The benefits of homeownership are familiar to most people, but sometimes determining the actual cost of a house can be a bit less obvious. When considering homeownership, it’s important to factor in all the costs you’ll encounter as you move through the process to make sure you’re financially prepared to foot the bill as you sign your paperwork to close on your dream home. Keep in mind that the costs associated with the sale of a house are relative to the type of property, its location, age and overall condition, so make sure you do your homework and pair up with a real estate professional who can help you navigate the market and ensure you’re investing wisely.

Minimum Down Payment

The minimum down payment will depend on the home’s purchase price. If the home is less than $500,000, you’ll be required to make at least a 5% down payment. If the home is between $500,000 – $999,999, your down payment will be 5% on the first $500,000 and an additional 10% of the remaining amount. Even though the minimum down payment in Canada is 5%, it’s important to note that any down payment under 20% is considered a high-ratio mortgage and will require mortgage loan insurance. If you want to avoid that extra cost, you’ll have to be prepared to make a 20% down payment on the house.

Mortgage Loan Insurance

The purpose of mortgage loan insurance is to protect the lender if you don’t make your mortgage payments. It’s also sometimes referred to as mortgage default insurance. As mentioned above, if your down payment is less than 20%, you’ll need to purchase mortgage loan insurance. In some cases where borrowers have poor credit or unstable income (self-employment), lenders may still require the purchase of mortgage loan insurance even if the down payment is 20%. If you find yourself in need of this extra insurance, your lender will organize and coordinate everything to ensure it’s taken care of.

Home Deposit

In today’s real estate market, it may be wise to factor in an upfront deposit cost. This acts as a security measure to ensure you don’t lose the home of your dreams to another buyer and also shows the seller that you’re serious about the purchase. If a deposit is required, it’ll be added into your down payment once you’ve purchased the home. There’s no industry standard when it comes to deposits so be sure to consult with your real estate agent for guidance in this area.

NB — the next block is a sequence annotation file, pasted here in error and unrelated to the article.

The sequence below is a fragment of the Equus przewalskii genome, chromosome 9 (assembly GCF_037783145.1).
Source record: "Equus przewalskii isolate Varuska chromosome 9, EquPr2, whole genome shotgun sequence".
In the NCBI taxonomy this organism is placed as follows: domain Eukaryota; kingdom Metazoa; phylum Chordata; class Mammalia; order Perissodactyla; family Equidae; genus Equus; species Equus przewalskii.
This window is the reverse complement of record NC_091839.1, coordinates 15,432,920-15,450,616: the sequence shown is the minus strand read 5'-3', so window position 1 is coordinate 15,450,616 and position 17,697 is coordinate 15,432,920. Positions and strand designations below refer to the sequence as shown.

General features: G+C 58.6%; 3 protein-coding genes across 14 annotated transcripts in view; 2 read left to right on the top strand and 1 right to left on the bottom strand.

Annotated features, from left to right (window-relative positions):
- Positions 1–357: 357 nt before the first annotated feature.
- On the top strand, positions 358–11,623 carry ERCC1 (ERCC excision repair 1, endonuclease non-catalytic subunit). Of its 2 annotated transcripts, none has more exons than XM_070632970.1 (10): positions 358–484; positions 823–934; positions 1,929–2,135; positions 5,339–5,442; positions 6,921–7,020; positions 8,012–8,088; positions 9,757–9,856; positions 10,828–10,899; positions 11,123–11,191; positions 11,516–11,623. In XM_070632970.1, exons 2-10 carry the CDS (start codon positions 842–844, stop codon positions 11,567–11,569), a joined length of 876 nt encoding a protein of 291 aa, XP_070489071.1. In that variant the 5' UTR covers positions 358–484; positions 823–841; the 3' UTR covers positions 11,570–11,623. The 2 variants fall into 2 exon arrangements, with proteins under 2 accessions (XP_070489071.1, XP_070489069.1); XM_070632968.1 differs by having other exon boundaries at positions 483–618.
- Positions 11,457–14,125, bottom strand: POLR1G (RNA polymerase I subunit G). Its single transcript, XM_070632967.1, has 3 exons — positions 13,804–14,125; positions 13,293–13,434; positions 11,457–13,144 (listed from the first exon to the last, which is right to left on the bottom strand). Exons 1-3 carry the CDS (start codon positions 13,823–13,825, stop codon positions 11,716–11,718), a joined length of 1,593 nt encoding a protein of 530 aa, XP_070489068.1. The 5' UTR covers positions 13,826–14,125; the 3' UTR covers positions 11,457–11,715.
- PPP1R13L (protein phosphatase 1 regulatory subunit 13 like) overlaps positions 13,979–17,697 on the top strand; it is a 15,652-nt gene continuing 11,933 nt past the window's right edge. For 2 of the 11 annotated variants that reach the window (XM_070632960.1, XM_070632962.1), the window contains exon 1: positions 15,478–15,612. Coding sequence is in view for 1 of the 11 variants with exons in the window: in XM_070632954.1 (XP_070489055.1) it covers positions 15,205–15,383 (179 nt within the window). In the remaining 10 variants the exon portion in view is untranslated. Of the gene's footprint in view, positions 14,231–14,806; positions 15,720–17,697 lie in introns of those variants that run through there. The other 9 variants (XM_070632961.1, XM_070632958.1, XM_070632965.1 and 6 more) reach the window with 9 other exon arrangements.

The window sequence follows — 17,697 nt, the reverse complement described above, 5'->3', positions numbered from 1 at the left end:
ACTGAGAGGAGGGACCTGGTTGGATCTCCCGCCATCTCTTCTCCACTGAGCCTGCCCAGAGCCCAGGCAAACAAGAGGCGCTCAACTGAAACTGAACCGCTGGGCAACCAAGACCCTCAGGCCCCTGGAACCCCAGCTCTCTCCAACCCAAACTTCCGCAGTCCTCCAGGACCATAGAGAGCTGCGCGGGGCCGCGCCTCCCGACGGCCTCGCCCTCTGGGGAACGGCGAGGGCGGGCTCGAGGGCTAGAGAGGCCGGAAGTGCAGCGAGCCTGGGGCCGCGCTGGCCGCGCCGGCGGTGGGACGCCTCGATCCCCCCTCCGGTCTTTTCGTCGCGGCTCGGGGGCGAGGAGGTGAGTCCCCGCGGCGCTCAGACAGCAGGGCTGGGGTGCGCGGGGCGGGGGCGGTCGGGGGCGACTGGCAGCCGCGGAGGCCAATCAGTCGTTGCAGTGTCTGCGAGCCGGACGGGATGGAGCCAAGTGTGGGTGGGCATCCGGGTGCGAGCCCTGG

Appraisal Fee

If you plan to buy a home, your lender will require an appraisal after you’ve been approved for a mortgage so they can ensure they aren’t loaning money for a property that’s well below the value of the accepted offer. A home appraisal is essentially a professional opinion of the home’s value. The location, age, condition, square footage, amenities, updates and recent sale price all factor into this appraisal. Even though the lender is the one ordering this home appraisal, you as the borrower will likely be the one to pay for it. You can expect to pay around $300 for this service but in can vary so be sure to inquire in advance.

Land Transfer Tax

Often overlooked in the big picture of buying a home, is the land transfer tax (LTT). When you buy a new home, you’ll be required to pay this tax when you close. All provinces have an LTT except Alberta and Saskatchewan. For all other provinces, the tax is calculated as a percentage of the property value so you can use the asking price as a close estimate if you want to calculate this cost in advance.

If you’re a first-time home buyer in Ontario (as well as British Columbia or PEI) you’ll get access to a land transfer tax rebate (a maximum of $4,000 in Ontario).

To qualify for this rebate, you’ll need to meet the following criteria:
– You must be a Canadian citizen or permanent resident of Canada

– You must be 18 years of age or older

– You must live in the home within 9 months of purchasing it

– You cannot have owned a home before

– If you have a spouse, they cannot have owned a home during the time they have been your spouse

Based on the Ontario land transfer tax rates, the rebate will cover the full tax amount up to a maximum home purchase price of $368,333. For home purchases over that value, the rebate will still be applicable but as the borrower, you’ll be required to pay the remainder out of pocket.

Home Inspection